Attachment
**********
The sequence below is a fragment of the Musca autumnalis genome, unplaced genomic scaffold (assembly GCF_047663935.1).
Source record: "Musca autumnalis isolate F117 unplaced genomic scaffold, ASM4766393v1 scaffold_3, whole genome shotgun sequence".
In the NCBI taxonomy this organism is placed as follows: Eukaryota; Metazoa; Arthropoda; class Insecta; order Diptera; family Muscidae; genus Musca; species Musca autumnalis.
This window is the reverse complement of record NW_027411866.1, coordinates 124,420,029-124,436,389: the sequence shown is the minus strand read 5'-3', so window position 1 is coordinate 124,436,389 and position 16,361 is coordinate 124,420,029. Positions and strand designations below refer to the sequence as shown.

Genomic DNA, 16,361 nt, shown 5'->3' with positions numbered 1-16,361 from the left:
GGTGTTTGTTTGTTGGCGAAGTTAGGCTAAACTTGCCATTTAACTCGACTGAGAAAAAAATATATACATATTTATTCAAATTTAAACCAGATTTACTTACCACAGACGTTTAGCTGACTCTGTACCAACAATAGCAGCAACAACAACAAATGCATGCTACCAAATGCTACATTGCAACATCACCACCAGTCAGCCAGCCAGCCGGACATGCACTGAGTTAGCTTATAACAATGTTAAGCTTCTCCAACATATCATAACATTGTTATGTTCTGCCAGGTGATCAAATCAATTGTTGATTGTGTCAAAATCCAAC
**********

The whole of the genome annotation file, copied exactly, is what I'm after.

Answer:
The sequence below is a fragment of the Musca autumnalis genome, unplaced genomic scaffold (assembly GCF_047663935.1).
Source record: "Musca autumnalis isolate F117 unplaced genomic scaffold, ASM4766393v1 scaffold_3, whole genome shotgun sequence".
In the NCBI taxonomy this organism is placed as follows: Eukaryota; Metazoa; Arthropoda; class Insecta; order Diptera; family Muscidae; genus Musca; species Musca autumnalis.
This window is the reverse complement of record NW_027411866.1, coordinates 124,420,029-124,436,389: the sequence shown is the minus strand read 5'-3', so window position 1 is coordinate 124,436,389 and position 16,361 is coordinate 124,420,029. Positions and strand designations below refer to the sequence as shown.

Genomic DNA, 16,361 nt, shown 5'->3' with positions numbered 1-16,361 from the left:
GGTGTTTGTTTGTTGGCGAAGTTAGGCTAAACTTGCCATTTAACTCGACTGAGAAAAAAATATATACATATTTATTCAAATTTAAACCAGATTTACTTACCACAGACGTTTAGCTGACTCTGTACCAACAATAGCAGCAACAACAACAAATGCATGCTACCAAATGCTACATTGCAACATCACCACCAGTCAGCCAGCCAGCCGGACATGCACTGAGTTAGCTTATAACAATGTTAAGCTTCTCCAACATATCATAACATTGTTATGTTCTGCCAGGTGATCAAATCAATTGTTGATTGTGTCAAAATCCAAC